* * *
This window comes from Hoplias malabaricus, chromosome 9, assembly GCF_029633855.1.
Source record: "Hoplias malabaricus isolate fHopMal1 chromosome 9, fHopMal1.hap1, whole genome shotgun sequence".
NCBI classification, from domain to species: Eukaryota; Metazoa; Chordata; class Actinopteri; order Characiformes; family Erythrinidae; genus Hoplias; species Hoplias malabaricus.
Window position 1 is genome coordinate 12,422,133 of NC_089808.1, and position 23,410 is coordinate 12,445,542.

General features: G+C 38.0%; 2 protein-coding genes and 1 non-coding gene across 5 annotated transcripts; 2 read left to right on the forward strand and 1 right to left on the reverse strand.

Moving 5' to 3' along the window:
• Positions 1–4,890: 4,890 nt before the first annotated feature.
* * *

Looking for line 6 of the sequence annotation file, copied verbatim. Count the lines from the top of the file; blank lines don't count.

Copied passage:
Moving 5' to 3' along the window: